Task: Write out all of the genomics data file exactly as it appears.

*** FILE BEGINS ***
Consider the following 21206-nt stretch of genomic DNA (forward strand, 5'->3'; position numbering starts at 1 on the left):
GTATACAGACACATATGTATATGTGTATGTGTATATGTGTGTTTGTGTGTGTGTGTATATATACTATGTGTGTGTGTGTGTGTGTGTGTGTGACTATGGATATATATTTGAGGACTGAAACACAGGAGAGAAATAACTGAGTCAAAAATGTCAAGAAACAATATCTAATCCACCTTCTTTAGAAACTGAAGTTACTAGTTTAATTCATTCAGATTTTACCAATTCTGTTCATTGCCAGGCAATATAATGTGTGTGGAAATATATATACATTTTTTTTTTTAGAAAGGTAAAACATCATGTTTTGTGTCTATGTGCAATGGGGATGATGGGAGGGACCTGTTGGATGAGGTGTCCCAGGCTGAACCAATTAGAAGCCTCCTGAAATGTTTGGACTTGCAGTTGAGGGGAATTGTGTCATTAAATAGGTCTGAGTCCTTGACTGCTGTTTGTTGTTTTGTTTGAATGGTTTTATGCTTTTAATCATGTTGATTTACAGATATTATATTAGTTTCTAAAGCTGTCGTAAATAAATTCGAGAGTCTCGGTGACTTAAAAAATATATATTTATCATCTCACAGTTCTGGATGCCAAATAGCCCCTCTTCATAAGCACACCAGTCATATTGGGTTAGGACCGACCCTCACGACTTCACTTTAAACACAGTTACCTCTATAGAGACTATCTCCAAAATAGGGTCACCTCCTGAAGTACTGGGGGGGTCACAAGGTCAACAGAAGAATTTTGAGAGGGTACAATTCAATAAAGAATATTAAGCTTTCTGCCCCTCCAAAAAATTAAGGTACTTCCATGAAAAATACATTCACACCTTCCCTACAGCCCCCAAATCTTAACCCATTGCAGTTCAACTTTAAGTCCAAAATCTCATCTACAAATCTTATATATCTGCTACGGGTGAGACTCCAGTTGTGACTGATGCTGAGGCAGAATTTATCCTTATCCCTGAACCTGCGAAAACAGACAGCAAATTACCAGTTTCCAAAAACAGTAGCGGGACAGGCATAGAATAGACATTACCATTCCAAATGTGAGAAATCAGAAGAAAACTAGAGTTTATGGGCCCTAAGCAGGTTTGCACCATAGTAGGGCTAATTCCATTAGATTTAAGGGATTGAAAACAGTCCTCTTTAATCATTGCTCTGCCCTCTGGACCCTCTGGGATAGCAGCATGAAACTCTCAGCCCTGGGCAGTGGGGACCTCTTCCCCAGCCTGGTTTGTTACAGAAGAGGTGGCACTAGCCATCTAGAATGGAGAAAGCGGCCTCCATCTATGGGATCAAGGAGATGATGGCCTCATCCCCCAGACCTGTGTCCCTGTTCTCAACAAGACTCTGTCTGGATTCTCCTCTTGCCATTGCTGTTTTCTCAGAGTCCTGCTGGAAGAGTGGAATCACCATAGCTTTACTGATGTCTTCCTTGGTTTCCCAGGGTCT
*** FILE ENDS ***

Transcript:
Consider the following 21206-nt stretch of genomic DNA (forward strand, 5'->3'; position numbering starts at 1 on the left):
GTATACAGACACATATGTATATGTGTATGTGTATATGTGTGTTTGTGTGTGTGTGTATATATACTATGTGTGTGTGTGTGTGTGTGTGTGTGACTATGGATATATATTTGAGGACTGAAACACAGGAGAGAAATAACTGAGTCAAAAATGTCAAGAAACAATATCTAATCCACCTTCTTTAGAAACTGAAGTTACTAGTTTAATTCATTCAGATTTTACCAATTCTGTTCATTGCCAGGCAATATAATGTGTGTGGAAATATATATACATTTTTTTTTTTAGAAAGGTAAAACATCATGTTTTGTGTCTATGTGCAATGGGGATGATGGGAGGGACCTGTTGGATGAGGTGTCCCAGGCTGAACCAATTAGAAGCCTCCTGAAATGTTTGGACTTGCAGTTGAGGGGAATTGTGTCATTAAATAGGTCTGAGTCCTTGACTGCTGTTTGTTGTTTTGTTTGAATGGTTTTATGCTTTTAATCATGTTGATTTACAGATATTATATTAGTTTCTAAAGCTGTCGTAAATAAATTCGAGAGTCTCGGTGACTTAAAAAATATATATTTATCATCTCACAGTTCTGGATGCCAAATAGCCCCTCTTCATAAGCACACCAGTCATATTGGGTTAGGACCGACCCTCACGACTTCACTTTAAACACAGTTACCTCTATAGAGACTATCTCCAAAATAGGGTCACCTCCTGAAGTACTGGGGGGGTCACAAGGTCAACAGAAGAATTTTGAGAGGGTACAATTCAATAAAGAATATTAAGCTTTCTGCCCCTCCAAAAAATTAAGGTACTTCCATGAAAAATACATTCACACCTTCCCTACAGCCCCCAAATCTTAACCCATTGCAGTTCAACTTTAAGTCCAAAATCTCATCTACAAATCTTATATATCTGCTACGGGTGAGACTCCAGTTGTGACTGATGCTGAGGCAGAATTTATCCTTATCCCTGAACCTGCGAAAACAGACAGCAAATTACCAGTTTCCAAAAACAGTAGCGGGACAGGCATAGAATAGACATTACCATTCCAAATGTGAGAAATCAGAAGAAAACTAGAGTTTATGGGCCCTAAGCAGGTTTGCACCATAGTAGGGCTAATTCCATTAGATTTAAGGGATTGAAAACAGTCCTCTTTAATCATTGCTCTGCCCTCTGGACCCTCTGGGATAGCAGCATGAAACTCTCAGCCCTGGGCAGTGGGGACCTCTTCCCCAGCCTGGTTTGTTACAGAAGAGGTGGCACTAGCCATCTAGAATGGAGAAAGCGGCCTCCATCTATGGGATCAAGGAGATGATGGCCTCATCCCCCAGACCTGTGTCCCTGTTCTCAACAAGACTCTGTCTGGATTCTCCTCTTGCCATTGCTGTTTTCTCAGAGTCCTGCTGGAAGAGTGGAATCACCATAGCTTTACTGATGTCTTCCTTGGTTTCCCAGGGTCT